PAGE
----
Who is better placed to win votes in the next elections than the man who turns around the collapsing health sector? The infrastructure hasn’t completely collapsed in most hospitals. With resources, we don’t need miracle workers to get things working again. The same can be said of education which has been hard hit by the depletion of resources and the brain drain. What is needed are packages of incentives to woo back our teachers, lecturers, doctors, nurses and engineers.
Take rural housing and social amenities. Isn’t that a windfall for any political party? That is where 75% of the population lives. Who would lose a national election again after building one’s political base there providing desperately needed low-cost housing, toilets, boreholes, accommodation for teachers, the police, chiefs and headmen? Who would lose a vote with women and the youth on his side given that the combined groups constitute the majority of voters in any national election?
My observations are based on the understanding that ministries propose the budgets they want, lobby fellow MPs and get the resources they need. In our situation where Zanu PF and the MDC share MPs almost 50-50, I don’t see how a ministry’s request can be blocked on the basis of which party holds it and how controlling the army or police can resolve that.
I chose the social ministries believing that our political leaders are acting in good faith and in the best interest of the people; and also that political power derives from the people through performance, not from the barrel of the gun. For if real power can be contemplated only within the oppressive state institutions set up in the Rhodesian era, what transition is there to talk about?
The myth of “key” ministries is interesting. First, it is completely divorced from the people’s plight, hence the lack of urgency among the principals. It puts the spotlight on their mutual mistrust, which has coalesced into paralysing paranoia. Each suspects the other is plotting an ambush for it around the corner.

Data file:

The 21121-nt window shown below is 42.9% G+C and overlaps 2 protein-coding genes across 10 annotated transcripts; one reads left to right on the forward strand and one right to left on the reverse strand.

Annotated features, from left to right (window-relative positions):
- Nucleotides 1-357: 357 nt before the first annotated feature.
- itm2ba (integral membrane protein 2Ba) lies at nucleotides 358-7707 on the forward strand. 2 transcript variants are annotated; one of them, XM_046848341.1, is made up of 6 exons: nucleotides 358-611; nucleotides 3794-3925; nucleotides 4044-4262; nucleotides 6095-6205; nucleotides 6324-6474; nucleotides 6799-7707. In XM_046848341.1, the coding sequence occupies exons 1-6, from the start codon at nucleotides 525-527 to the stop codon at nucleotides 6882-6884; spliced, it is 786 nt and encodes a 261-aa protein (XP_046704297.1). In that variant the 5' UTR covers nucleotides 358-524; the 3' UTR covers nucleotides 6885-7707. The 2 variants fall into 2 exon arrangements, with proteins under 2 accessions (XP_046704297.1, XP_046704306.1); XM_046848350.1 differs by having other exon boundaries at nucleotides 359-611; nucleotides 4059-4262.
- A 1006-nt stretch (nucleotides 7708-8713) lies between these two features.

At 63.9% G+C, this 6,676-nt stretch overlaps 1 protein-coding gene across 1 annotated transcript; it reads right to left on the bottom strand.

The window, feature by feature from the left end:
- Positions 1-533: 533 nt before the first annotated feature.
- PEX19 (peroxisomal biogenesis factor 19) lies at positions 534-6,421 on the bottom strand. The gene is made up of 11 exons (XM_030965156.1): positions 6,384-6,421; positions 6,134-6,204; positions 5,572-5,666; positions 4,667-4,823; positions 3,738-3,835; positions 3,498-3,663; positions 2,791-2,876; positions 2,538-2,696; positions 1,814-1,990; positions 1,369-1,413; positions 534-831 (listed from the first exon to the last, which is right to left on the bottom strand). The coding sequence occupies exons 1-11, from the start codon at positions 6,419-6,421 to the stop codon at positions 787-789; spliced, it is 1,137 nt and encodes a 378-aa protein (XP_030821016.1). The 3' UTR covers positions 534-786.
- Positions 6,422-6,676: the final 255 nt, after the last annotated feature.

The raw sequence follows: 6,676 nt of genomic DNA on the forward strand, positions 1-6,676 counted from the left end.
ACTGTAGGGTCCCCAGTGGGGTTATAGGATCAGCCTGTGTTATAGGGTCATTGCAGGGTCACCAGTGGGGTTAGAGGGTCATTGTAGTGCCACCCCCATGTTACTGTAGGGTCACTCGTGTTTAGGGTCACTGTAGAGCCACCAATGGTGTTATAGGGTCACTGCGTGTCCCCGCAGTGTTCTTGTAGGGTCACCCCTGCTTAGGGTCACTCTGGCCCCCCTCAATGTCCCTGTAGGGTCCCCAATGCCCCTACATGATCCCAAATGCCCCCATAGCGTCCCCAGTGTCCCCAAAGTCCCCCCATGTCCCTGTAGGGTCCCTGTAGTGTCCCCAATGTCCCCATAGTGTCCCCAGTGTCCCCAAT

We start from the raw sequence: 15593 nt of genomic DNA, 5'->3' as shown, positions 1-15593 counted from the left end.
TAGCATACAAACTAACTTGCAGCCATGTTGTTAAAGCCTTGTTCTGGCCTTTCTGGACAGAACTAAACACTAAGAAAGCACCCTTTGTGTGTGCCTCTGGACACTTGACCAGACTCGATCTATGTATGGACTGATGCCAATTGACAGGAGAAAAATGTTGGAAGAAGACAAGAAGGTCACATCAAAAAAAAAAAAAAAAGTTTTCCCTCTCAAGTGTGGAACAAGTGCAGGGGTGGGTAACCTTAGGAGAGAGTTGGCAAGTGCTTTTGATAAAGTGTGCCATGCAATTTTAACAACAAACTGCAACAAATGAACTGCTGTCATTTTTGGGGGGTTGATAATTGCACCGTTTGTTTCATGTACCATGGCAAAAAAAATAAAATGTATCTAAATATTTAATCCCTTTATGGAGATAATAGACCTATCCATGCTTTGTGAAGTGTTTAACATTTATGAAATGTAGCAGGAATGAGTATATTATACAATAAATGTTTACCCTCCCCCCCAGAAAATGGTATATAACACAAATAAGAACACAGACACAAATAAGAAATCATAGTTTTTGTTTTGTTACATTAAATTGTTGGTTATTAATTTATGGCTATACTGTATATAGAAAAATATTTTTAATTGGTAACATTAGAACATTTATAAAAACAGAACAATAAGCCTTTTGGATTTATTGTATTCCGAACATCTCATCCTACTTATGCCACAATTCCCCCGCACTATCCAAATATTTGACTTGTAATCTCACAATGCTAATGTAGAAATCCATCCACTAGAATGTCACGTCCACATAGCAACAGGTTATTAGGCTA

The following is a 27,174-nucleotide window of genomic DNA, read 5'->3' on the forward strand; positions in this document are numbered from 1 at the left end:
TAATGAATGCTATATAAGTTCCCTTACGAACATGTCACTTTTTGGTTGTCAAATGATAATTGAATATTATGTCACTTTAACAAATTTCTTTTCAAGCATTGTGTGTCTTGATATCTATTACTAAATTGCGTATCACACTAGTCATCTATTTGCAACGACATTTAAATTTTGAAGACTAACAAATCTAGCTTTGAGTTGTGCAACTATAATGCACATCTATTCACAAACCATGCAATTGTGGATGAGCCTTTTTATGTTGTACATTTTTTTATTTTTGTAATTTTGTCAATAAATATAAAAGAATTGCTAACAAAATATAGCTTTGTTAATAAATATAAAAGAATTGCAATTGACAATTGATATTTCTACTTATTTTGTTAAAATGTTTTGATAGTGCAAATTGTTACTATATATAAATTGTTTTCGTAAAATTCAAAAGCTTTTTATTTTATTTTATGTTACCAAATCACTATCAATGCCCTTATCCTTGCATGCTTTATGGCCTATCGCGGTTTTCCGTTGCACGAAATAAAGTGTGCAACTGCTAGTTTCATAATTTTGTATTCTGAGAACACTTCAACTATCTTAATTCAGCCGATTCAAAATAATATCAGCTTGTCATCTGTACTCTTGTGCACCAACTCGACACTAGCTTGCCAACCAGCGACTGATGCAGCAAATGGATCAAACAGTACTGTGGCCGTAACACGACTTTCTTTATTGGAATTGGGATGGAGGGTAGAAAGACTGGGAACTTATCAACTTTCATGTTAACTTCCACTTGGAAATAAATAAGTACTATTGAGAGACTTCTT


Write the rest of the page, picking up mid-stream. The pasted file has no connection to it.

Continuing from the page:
Second, it is based on a debatable postulate that a ministry is strategic per se outside an exigency which necessitates the mobilisation and deployment of national resources through its structures, such as war, famine or disease outbreak. Beside health and police, there is no indispensable ministry. Why in a democracy should one government ministry be special to any political party beside bargaining for individual-specific posts?
Third, nothing suggests that either Zanu PF or the MDC wants defence or home affairs portfolios for anything other than as instruments of coercion. They seem to have endorsed Mugabe’s belief that not only should you use force if necessary to get into power but that the gun must be “its security officer —— its guarantor”.
The tussle is as if Tsvangirai as prime minister will be in charge of only MDC ministers operating outside cabinet consensus. A deal between two or more people can only be as bad or good as the desires of those who sign and implement it. Until the principals put people at the centre, there will be no end to areas of discord and Thabo Mbeki is no magician to cure the mutual suspicion between them.
By Joram Nyathi